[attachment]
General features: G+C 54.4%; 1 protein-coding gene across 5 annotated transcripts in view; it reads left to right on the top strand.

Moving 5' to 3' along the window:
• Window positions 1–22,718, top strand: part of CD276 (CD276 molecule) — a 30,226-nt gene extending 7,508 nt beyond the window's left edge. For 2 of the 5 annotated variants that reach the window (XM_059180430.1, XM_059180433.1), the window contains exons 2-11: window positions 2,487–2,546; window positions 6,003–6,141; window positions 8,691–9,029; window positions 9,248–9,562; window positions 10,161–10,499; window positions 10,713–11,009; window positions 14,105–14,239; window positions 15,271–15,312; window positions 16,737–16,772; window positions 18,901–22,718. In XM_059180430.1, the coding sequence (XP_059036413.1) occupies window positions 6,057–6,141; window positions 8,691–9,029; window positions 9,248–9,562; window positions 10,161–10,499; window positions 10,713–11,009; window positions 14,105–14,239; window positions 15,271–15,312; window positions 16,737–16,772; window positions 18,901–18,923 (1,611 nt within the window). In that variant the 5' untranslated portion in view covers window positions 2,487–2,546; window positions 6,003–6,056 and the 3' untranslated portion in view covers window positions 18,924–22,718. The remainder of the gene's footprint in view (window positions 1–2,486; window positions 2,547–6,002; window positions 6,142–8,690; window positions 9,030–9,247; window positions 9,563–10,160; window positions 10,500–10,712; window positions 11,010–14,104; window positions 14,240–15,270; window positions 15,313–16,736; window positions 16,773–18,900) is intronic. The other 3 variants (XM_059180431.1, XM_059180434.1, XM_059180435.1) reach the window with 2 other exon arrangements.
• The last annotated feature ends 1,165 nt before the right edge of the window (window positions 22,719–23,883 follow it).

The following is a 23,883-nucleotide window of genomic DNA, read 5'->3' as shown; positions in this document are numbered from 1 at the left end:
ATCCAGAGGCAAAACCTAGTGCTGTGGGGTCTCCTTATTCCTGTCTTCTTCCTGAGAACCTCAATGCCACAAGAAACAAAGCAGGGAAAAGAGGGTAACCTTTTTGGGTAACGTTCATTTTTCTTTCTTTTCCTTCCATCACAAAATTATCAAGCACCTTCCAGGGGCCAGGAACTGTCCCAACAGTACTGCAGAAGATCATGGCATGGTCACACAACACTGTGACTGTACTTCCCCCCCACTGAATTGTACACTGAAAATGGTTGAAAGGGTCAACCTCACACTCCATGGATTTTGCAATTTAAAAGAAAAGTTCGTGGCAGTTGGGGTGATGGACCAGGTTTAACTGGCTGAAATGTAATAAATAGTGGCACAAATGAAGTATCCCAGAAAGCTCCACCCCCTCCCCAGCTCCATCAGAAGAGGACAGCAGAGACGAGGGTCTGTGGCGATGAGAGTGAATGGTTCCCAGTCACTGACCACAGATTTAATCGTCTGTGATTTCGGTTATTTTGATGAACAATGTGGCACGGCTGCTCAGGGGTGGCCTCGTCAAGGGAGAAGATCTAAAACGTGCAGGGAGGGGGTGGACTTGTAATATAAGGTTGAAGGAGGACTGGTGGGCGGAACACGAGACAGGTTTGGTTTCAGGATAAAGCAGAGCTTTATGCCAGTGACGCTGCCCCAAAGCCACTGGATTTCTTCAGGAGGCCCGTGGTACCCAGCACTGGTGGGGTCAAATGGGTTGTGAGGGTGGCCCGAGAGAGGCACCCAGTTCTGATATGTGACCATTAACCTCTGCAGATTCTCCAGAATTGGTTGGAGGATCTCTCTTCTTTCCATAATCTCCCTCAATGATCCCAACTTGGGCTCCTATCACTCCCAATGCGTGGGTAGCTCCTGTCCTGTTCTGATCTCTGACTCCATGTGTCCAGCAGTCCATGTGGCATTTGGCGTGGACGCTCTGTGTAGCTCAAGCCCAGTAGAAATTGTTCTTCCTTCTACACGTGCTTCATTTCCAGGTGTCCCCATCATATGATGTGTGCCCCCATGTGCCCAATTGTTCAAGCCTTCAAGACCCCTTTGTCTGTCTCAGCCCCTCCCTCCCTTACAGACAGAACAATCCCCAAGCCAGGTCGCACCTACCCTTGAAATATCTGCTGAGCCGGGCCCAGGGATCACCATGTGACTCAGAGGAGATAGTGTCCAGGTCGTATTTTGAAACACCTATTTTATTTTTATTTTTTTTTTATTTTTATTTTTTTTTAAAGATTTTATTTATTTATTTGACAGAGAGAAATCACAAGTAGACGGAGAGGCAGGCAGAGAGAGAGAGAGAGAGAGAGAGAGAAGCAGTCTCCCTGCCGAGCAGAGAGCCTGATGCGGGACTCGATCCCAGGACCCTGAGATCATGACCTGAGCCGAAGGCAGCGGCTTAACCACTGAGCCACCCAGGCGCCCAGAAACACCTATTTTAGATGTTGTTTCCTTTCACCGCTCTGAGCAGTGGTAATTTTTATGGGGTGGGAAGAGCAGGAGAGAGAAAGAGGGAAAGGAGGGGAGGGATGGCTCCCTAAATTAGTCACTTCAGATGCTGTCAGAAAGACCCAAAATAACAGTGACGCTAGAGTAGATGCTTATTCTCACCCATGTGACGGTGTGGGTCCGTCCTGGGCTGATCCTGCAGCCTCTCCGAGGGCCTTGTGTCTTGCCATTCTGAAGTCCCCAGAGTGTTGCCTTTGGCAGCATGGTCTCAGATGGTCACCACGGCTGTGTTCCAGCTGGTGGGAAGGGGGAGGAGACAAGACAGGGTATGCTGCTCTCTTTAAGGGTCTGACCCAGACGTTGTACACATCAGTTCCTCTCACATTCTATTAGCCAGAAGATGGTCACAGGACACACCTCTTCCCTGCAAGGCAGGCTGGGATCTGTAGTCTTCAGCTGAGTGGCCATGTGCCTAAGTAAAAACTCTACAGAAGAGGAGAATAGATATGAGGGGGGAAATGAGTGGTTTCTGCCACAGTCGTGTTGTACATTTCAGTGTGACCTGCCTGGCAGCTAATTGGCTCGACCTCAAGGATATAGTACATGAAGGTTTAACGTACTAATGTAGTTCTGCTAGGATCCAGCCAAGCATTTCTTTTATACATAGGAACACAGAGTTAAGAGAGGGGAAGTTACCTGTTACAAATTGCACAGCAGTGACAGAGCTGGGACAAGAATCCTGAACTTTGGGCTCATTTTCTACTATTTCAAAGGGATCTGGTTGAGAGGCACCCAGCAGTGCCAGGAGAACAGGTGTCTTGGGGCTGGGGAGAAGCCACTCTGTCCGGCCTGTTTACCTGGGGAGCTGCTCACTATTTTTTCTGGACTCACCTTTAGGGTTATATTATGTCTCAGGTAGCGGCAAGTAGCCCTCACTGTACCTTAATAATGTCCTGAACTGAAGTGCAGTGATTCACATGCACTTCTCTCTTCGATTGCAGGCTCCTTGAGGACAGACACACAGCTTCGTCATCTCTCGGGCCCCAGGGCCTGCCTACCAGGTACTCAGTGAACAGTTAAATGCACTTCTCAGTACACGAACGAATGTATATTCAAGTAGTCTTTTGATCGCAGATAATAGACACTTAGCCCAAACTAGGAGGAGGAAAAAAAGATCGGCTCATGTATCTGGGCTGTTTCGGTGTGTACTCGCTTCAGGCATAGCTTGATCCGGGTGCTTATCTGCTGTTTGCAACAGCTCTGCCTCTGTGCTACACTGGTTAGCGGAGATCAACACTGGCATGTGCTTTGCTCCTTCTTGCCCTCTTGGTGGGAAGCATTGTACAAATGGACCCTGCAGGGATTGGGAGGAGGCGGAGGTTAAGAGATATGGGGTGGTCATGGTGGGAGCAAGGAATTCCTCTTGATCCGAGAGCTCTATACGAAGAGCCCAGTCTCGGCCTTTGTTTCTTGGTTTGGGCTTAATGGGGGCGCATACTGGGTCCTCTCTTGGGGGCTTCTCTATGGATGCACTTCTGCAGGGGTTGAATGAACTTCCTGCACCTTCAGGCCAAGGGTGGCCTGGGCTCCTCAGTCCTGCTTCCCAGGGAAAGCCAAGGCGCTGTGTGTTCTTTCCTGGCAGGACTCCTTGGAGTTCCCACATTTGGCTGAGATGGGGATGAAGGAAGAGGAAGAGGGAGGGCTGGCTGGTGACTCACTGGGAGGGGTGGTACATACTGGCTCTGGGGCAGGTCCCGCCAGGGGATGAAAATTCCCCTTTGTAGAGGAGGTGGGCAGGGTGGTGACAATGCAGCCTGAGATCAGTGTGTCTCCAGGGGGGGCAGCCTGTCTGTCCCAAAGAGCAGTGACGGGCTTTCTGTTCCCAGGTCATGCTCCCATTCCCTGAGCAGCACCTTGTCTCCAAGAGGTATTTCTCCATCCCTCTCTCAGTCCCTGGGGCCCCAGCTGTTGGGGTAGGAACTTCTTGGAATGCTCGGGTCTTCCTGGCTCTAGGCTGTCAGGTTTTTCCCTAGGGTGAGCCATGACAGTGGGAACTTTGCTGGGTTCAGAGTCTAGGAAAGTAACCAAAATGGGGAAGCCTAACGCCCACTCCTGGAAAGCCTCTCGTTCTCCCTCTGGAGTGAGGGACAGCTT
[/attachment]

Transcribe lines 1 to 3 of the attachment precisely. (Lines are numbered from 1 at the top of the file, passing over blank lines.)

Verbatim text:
General features: G+C 54.4%; 1 protein-coding gene across 5 annotated transcripts in view; it reads left to right on the top strand.

Moving 5' to 3' along the window:
• Window positions 1–22,718, top strand: part of CD276 (CD276 molecule) — a 30,226-nt gene extending 7,508 nt beyond the window's left edge. For 2 of the 5 annotated variants that reach the window (XM_059180430.1, XM_059180433.1), the window contains exons 2-11: window positions 2,487–2,546; window positions 6,003–6,141; window positions 8,691–9,029; window positions 9,248–9,562; window positions 10,161–10,499; window positions 10,713–11,009; window positions 14,105–14,239; window positions 15,271–15,312; window positions 16,737–16,772; window positions 18,901–22,718. In XM_059180430.1, the coding sequence (XP_059036413.1) occupies window positions 6,057–6,141; window positions 8,691–9,029; window positions 9,248–9,562; window positions 10,161–10,499; window positions 10,713–11,009; window positions 14,105–14,239; window positions 15,271–15,312; window positions 16,737–16,772; window positions 18,901–18,923 (1,611 nt within the window). In that variant the 5' untranslated portion in view covers window positions 2,487–2,546; window positions 6,003–6,056 and the 3' untranslated portion in view covers window positions 18,924–22,718. The remainder of the gene's footprint in view (window positions 1–2,486; window positions 2,547–6,002; window positions 6,142–8,690; window positions 9,030–9,247; window positions 9,563–10,160; window positions 10,500–10,712; window positions 11,010–14,104; window positions 14,240–15,270; window positions 15,313–16,736; window positions 16,773–18,900) is intronic. The other 3 variants (XM_059180431.1, XM_059180434.1, XM_059180435.1) reach the window with 2 other exon arrangements.